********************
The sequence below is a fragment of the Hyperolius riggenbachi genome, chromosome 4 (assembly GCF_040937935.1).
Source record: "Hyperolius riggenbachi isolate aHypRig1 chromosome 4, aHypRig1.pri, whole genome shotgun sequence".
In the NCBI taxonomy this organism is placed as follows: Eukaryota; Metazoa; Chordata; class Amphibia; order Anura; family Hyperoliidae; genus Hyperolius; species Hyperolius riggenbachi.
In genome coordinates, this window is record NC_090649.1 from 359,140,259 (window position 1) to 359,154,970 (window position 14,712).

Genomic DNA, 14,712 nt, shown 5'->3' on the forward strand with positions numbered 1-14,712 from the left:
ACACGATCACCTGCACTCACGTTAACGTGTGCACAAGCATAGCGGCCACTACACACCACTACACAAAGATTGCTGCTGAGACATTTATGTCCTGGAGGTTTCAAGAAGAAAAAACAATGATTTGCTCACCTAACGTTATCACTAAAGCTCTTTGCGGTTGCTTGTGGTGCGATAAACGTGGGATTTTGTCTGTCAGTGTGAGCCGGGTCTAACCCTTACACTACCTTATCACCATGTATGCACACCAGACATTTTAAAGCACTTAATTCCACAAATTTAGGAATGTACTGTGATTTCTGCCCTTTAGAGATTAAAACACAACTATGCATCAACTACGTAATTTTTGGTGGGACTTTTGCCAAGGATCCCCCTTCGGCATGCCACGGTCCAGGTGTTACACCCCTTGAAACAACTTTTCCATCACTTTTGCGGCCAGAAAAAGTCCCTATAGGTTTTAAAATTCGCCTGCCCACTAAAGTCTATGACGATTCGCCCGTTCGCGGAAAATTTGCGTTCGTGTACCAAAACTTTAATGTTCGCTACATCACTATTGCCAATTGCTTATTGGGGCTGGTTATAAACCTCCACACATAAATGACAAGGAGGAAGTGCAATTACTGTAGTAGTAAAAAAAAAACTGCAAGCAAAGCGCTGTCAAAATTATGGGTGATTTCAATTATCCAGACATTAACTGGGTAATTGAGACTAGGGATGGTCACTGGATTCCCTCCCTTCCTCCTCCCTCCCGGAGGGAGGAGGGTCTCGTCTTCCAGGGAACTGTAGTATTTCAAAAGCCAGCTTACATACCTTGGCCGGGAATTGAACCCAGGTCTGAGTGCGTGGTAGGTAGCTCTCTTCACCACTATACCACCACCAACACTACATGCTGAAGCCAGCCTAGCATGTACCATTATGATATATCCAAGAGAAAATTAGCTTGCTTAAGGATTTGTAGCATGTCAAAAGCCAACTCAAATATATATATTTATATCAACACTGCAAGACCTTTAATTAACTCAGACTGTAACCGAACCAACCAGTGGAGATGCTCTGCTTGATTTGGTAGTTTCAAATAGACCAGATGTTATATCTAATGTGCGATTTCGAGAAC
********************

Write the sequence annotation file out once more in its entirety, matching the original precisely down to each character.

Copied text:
The sequence below is a fragment of the Hyperolius riggenbachi genome, chromosome 4 (assembly GCF_040937935.1).
Source record: "Hyperolius riggenbachi isolate aHypRig1 chromosome 4, aHypRig1.pri, whole genome shotgun sequence".
In the NCBI taxonomy this organism is placed as follows: Eukaryota; Metazoa; Chordata; class Amphibia; order Anura; family Hyperoliidae; genus Hyperolius; species Hyperolius riggenbachi.
In genome coordinates, this window is record NC_090649.1 from 359,140,259 (window position 1) to 359,154,970 (window position 14,712).

Genomic DNA, 14,712 nt, shown 5'->3' on the forward strand with positions numbered 1-14,712 from the left:
ACACGATCACCTGCACTCACGTTAACGTGTGCACAAGCATAGCGGCCACTACACACCACTACACAAAGATTGCTGCTGAGACATTTATGTCCTGGAGGTTTCAAGAAGAAAAAACAATGATTTGCTCACCTAACGTTATCACTAAAGCTCTTTGCGGTTGCTTGTGGTGCGATAAACGTGGGATTTTGTCTGTCAGTGTGAGCCGGGTCTAACCCTTACACTACCTTATCACCATGTATGCACACCAGACATTTTAAAGCACTTAATTCCACAAATTTAGGAATGTACTGTGATTTCTGCCCTTTAGAGATTAAAACACAACTATGCATCAACTACGTAATTTTTGGTGGGACTTTTGCCAAGGATCCCCCTTCGGCATGCCACGGTCCAGGTGTTACACCCCTTGAAACAACTTTTCCATCACTTTTGCGGCCAGAAAAAGTCCCTATAGGTTTTAAAATTCGCCTGCCCACTAAAGTCTATGACGATTCGCCCGTTCGCGGAAAATTTGCGTTCGTGTACCAAAACTTTAATGTTCGCTACATCACTATTGCCAATTGCTTATTGGGGCTGGTTATAAACCTCCACACATAAATGACAAGGAGGAAGTGCAATTACTGTAGTAGTAAAAAAAAAACTGCAAGCAAAGCGCTGTCAAAATTATGGGTGATTTCAATTATCCAGACATTAACTGGGTAATTGAGACTAGGGATGGTCACTGGATTCCCTCCCTTCCTCCTCCCTCCCGGAGGGAGGAGGGTCTCGTCTTCCAGGGAACTGTAGTATTTCAAAAGCCAGCTTACATACCTTGGCCGGGAATTGAACCCAGGTCTGAGTGCGTGGTAGGTAGCTCTCTTCACCACTATACCACCACCAACACTACATGCTGAAGCCAGCCTAGCATGTACCATTATGATATATCCAAGAGAAAATTAGCTTGCTTAAGGATTTGTAGCATGTCAAAAGCCAACTCAAATATATATATTTATATCAACACTGCAAGACCTTTAATTAACTCAGACTGTAACCGAACCAACCAGTGGAGATGCTCTGCTTGATTTGGTAGTTTCAAATAGACCAGATGTTATATCTAATGTGCGATTTCGAGAAC